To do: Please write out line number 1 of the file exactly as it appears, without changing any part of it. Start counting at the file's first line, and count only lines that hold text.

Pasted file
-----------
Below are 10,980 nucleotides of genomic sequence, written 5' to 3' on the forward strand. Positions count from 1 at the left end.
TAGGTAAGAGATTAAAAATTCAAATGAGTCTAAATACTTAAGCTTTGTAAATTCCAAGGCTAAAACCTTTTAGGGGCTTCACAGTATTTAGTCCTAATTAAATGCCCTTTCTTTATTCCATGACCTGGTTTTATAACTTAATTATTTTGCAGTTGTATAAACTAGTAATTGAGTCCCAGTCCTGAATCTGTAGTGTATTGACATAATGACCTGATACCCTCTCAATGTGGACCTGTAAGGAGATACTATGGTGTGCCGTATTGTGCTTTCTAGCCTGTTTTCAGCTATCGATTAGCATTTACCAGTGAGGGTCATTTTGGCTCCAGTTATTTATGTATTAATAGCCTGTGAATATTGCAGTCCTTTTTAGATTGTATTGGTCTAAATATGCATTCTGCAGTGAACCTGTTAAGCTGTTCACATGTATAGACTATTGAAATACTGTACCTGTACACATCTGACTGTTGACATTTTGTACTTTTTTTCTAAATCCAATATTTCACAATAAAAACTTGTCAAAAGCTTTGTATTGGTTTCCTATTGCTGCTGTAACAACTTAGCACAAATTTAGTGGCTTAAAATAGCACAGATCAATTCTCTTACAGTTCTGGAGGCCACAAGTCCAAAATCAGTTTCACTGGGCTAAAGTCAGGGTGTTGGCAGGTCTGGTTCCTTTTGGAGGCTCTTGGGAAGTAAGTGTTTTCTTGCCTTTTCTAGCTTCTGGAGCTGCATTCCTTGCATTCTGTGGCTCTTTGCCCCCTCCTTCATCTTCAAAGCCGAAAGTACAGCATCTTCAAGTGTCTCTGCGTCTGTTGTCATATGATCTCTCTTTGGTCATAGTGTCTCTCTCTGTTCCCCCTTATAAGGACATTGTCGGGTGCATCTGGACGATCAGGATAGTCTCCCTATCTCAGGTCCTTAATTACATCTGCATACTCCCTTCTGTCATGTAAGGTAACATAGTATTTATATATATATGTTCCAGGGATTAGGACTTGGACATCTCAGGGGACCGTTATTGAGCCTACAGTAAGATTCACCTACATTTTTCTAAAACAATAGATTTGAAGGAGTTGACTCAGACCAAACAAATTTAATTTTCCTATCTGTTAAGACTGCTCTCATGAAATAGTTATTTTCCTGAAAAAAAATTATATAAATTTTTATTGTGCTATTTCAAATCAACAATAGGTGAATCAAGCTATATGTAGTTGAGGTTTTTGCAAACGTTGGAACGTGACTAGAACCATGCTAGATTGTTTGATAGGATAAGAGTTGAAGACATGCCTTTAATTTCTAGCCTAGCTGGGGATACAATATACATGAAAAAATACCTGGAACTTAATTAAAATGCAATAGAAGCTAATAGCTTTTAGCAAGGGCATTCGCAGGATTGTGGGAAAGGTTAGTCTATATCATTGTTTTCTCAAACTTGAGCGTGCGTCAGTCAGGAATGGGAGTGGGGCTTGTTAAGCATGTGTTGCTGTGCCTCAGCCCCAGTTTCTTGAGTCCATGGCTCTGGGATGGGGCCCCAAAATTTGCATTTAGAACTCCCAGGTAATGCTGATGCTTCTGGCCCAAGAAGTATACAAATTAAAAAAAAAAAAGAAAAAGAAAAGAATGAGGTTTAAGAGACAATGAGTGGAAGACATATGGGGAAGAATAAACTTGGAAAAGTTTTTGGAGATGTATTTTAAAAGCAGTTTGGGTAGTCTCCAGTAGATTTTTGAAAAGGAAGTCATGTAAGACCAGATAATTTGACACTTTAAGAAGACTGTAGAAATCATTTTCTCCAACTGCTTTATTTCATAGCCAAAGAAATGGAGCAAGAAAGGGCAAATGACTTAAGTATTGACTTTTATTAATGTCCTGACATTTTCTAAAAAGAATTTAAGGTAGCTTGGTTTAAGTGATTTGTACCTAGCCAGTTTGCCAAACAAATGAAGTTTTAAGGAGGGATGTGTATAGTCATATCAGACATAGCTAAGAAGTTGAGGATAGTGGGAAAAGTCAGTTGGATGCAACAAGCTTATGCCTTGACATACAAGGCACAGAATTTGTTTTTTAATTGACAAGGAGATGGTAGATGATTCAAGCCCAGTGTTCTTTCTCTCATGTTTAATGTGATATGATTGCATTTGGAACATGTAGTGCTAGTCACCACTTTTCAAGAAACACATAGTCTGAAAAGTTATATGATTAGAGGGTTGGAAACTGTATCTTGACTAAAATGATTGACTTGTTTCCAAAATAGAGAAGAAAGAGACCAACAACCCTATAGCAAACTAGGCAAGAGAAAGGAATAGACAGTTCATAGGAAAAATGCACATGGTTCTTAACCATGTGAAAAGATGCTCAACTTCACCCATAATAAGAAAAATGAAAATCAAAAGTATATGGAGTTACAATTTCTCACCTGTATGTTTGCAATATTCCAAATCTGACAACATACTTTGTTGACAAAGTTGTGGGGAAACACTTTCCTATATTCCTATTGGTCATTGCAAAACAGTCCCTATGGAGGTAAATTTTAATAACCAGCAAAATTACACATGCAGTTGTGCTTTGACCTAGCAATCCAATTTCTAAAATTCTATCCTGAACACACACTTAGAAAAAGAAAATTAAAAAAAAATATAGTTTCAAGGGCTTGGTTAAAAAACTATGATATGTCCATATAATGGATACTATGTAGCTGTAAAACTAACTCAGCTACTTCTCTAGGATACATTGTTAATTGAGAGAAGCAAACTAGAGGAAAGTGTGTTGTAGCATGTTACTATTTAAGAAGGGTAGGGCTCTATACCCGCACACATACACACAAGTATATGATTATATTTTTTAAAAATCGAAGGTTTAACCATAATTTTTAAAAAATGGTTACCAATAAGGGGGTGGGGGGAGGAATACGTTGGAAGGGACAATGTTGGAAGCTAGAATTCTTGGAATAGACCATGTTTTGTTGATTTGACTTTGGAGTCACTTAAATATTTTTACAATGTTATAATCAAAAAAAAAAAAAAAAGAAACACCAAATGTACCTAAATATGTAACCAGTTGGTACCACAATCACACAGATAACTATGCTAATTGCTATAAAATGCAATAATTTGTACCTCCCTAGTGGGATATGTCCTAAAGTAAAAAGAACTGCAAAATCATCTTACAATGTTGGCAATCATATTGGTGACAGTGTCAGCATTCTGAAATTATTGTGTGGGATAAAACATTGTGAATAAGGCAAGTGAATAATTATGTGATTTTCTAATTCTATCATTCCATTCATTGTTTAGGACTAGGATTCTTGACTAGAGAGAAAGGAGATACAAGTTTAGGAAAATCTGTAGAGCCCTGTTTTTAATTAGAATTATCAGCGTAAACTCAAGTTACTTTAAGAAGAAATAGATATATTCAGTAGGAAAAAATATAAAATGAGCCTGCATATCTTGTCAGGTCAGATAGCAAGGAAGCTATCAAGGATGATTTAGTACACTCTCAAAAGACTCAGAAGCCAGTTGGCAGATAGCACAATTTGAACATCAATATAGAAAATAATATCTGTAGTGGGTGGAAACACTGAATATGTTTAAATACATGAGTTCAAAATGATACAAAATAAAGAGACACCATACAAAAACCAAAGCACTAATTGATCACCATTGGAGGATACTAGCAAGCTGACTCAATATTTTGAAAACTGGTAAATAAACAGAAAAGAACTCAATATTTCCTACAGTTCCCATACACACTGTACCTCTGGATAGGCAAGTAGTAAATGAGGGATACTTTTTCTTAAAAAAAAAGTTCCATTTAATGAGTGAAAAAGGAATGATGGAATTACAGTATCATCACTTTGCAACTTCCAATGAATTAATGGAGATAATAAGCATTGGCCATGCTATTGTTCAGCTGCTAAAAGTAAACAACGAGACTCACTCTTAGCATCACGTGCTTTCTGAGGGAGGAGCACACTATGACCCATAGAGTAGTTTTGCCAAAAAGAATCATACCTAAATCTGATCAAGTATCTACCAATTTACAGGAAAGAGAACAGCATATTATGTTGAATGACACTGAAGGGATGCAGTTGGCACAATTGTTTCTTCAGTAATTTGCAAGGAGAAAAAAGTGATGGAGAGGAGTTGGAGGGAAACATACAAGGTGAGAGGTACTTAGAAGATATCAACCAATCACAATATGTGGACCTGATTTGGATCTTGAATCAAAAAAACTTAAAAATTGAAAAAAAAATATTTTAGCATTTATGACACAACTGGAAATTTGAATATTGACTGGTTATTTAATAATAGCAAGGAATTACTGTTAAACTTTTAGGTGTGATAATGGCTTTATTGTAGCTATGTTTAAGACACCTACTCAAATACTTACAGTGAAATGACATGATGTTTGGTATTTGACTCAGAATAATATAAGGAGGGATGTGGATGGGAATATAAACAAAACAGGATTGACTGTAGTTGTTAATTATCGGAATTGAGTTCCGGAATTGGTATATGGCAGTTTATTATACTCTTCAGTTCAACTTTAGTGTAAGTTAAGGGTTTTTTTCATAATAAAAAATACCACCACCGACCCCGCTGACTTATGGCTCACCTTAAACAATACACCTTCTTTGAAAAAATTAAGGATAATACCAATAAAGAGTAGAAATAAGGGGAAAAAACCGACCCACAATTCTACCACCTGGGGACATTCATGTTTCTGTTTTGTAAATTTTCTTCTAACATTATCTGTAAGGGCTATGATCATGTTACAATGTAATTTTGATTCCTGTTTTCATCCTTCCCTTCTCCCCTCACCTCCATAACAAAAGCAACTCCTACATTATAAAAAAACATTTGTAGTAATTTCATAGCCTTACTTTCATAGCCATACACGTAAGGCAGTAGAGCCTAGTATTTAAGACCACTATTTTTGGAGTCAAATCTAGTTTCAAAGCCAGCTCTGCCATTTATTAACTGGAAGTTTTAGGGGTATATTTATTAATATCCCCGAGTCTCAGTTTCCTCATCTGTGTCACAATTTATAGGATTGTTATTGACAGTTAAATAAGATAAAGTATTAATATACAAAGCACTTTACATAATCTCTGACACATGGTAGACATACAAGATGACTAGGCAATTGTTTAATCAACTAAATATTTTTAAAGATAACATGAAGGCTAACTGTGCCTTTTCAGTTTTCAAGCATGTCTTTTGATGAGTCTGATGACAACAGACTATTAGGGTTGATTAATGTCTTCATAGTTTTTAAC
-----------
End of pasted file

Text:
Below are 10,980 nucleotides of genomic sequence, written 5' to 3' on the forward strand. Positions count from 1 at the left end.